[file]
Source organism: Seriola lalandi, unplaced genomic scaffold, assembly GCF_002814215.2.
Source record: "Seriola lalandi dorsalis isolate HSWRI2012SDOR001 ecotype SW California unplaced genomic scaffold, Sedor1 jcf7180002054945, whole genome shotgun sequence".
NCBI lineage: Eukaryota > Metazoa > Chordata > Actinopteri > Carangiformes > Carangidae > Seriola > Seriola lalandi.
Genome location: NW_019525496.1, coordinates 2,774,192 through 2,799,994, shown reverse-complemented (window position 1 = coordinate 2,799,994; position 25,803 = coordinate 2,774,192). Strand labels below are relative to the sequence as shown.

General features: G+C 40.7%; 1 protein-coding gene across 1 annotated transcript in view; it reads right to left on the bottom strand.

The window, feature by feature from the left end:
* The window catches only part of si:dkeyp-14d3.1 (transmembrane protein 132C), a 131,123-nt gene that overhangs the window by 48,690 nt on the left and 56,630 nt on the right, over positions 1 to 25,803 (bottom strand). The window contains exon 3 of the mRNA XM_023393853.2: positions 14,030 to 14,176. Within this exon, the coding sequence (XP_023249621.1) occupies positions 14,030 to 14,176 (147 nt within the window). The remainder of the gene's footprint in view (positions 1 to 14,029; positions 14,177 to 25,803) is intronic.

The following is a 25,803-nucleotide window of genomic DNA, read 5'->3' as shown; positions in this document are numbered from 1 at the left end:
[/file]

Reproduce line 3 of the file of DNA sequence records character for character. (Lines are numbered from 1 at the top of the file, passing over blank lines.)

NCBI lineage: Eukaryota > Metazoa > Chordata > Actinopteri > Carangiformes > Carangidae > Seriola > Seriola lalandi.